An assessment of pharmaceutical inspection reports from nursing and residential homes for the elderly in Northern Ireland

Anna K. Schweizer, Nuala B. Curry, Carmel M. Hughes*

*Corresponding author for this work

Research output: Contribution to journalReview articlepeer-review

1 Citation (Scopus)


Objectives: To highlight issues currently being inspected in nursing, residential and dual-registered homes (care homes) for the elderly in Northern Ireland as part of a pharmaceutical inspection. Methods: A cross-sectional survey and analysis of reports from pharmaceutical inspections in Northern Ireland care homes between January 1999 and December 2000 was undertaken, using reports provided by the four Registration and Inspection Units (R & I Units 1-4) within the region. Reports were reviewed and all recommendations made by inspectors were classified into 11 main categories. Binary logistic regression was used to examine possible relationships between the type of home (nursing, residential or dual-registered) or the R & I unit and the recommendations made by the inspectors, with corresponding odds ratios and 95% confidence intervals. Key findings: Reports from 415 homes (one report per home) formed the final sample for analysis. Each R & I unit used different documentation to conduct a pharmaceutical inspection. Homes received the majority of recommendations from inspectors in the categories 'Records' (66.7% of all homes), 'Policies and protocols' (39.3%) and 'Medication' (31.8%). More recommendations in a number of categories emanated from R & I unit 4 compared with R & I unit 1 (referent). Dual-registered homes (those registered as a nursing and residential facility) were more likely to receive a recommendation in the categories 'Storage of medicine', 'Order and receipt of medication' and 'Equipment' than nursing or residential homes. Conclusion: Inspections of care homes should be standardised in terms of documentation used and facilities should be given guidance on issues that are likely to result in recommendations from inspectors. In the longer-term, pharmaceutical inspections should move from a focus on structure/ process measures to those that emphasise quality in prescribing.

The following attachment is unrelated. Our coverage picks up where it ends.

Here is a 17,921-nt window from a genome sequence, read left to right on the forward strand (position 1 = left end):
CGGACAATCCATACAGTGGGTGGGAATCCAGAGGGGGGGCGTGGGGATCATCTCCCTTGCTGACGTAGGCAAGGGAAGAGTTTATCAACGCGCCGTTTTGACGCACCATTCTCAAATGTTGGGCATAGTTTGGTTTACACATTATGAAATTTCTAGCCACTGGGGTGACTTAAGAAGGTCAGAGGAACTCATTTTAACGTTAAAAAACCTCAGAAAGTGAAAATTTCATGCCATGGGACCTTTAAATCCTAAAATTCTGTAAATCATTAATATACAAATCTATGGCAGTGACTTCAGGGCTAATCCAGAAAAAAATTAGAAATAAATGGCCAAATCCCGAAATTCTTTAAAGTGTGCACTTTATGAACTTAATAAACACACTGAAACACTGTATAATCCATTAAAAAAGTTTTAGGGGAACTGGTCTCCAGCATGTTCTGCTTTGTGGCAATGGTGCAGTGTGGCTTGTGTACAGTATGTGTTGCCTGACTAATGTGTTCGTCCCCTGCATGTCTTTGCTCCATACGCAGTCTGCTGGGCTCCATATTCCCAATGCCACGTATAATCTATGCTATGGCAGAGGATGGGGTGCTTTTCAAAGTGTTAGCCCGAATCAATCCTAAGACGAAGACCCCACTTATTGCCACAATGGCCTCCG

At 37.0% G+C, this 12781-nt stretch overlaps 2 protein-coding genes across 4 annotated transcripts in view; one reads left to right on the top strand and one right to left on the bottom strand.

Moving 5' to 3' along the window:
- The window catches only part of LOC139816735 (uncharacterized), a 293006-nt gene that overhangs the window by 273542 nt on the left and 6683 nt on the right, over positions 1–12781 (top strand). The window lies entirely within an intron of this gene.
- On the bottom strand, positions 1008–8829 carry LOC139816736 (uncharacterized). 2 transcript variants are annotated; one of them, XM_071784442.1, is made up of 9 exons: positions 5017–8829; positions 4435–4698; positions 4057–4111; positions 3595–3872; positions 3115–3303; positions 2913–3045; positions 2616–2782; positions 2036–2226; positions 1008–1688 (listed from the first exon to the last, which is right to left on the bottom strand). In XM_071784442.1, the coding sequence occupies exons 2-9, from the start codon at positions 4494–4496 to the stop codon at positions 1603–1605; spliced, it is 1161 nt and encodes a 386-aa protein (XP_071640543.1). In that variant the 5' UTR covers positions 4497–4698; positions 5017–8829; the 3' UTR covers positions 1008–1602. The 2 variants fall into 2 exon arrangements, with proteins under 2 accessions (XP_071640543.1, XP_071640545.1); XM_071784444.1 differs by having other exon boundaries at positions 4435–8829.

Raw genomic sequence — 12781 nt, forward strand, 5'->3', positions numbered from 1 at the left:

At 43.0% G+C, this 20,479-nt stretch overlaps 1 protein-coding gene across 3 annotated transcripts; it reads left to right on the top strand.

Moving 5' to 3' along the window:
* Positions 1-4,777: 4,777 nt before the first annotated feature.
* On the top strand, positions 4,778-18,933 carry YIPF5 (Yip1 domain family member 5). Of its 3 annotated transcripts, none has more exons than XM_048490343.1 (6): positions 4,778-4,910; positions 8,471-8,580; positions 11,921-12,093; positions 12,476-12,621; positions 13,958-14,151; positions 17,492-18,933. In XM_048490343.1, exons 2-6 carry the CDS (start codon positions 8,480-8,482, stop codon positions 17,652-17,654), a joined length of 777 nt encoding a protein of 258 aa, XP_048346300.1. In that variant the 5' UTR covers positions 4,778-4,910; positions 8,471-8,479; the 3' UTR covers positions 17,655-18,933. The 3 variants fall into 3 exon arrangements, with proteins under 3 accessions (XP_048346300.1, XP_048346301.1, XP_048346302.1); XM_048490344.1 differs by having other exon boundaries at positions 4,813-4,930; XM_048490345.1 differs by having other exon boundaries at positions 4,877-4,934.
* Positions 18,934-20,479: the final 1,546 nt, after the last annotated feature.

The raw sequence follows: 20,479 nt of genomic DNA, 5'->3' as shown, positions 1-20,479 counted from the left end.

Original languageEnglish
Pages (from-to)125-131
Number of pages7
JournalInternational Journal of Pharmacy Practice
Issue number3
Publication statusPublished - 01 Sept 2004

ASJC Scopus subject areas

  • Pharmacy
  • Pharmaceutical Science
  • Health Policy
  • Public Health, Environmental and Occupational Health


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